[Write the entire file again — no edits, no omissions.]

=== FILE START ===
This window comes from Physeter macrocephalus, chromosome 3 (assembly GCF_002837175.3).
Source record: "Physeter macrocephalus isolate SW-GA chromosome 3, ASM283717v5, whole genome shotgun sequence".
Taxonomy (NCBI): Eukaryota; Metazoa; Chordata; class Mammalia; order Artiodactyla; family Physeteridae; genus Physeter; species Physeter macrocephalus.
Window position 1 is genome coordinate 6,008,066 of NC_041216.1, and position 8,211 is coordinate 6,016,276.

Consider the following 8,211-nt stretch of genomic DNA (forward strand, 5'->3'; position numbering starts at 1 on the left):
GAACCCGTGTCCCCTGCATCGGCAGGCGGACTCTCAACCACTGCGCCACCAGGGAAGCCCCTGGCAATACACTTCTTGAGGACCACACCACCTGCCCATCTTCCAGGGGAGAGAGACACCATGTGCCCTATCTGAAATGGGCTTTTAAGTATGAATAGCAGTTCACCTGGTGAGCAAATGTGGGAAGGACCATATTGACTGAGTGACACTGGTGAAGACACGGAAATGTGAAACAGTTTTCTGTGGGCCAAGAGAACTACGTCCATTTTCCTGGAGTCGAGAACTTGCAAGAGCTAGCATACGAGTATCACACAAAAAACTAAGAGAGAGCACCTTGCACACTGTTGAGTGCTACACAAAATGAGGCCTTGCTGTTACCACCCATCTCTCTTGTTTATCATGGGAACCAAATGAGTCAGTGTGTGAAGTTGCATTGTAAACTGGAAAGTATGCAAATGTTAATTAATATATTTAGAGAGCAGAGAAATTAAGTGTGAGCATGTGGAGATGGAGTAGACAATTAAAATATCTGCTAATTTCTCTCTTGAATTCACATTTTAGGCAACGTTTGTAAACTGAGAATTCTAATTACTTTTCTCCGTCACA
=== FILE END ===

This window comes from Physeter macrocephalus, chromosome 3 (assembly GCF_002837175.3).
Source record: "Physeter macrocephalus isolate SW-GA chromosome 3, ASM283717v5, whole genome shotgun sequence".
Taxonomy (NCBI): Eukaryota; Metazoa; Chordata; class Mammalia; order Artiodactyla; family Physeteridae; genus Physeter; species Physeter macrocephalus.
Window position 1 is genome coordinate 6,008,066 of NC_041216.1, and position 8,211 is coordinate 6,016,276.

Consider the following 8,211-nt stretch of genomic DNA (forward strand, 5'->3'; position numbering starts at 1 on the left):
GAACCCGTGTCCCCTGCATCGGCAGGCGGACTCTCAACCACTGCGCCACCAGGGAAGCCCCTGGCAATACACTTCTTGAGGACCACACCACCTGCCCATCTTCCAGGGGAGAGAGACACCATGTGCCCTATCTGAAATGGGCTTTTAAGTATGAATAGCAGTTCACCTGGTGAGCAAATGTGGGAAGGACCATATTGACTGAGTGACACTGGTGAAGACACGGAAATGTGAAACAGTTTTCTGTGGGCCAAGAGAACTACGTCCATTTTCCTGGAGTCGAGAACTTGCAAGAGCTAGCATACGAGTATCACACAAAAAACTAAGAGAGAGCACCTTGCACACTGTTGAGTGCTACACAAAATGAGGCCTTGCTGTTACCACCCATCTCTCTTGTTTATCATGGGAACCAAATGAGTCAGTGTGTGAAGTTGCATTGTAAACTGGAAAGTATGCAAATGTTAATTAATATATTTAGAGAGCAGAGAAATTAAGTGTGAGCATGTGGAGATGGAGTAGACAATTAAAATATCTGCTAATTTCTCTCTTGAATTCACATTTTAGGCAACGTTTGTAAACTGAGAATTCTAATTACTTTTCTCCGTCACA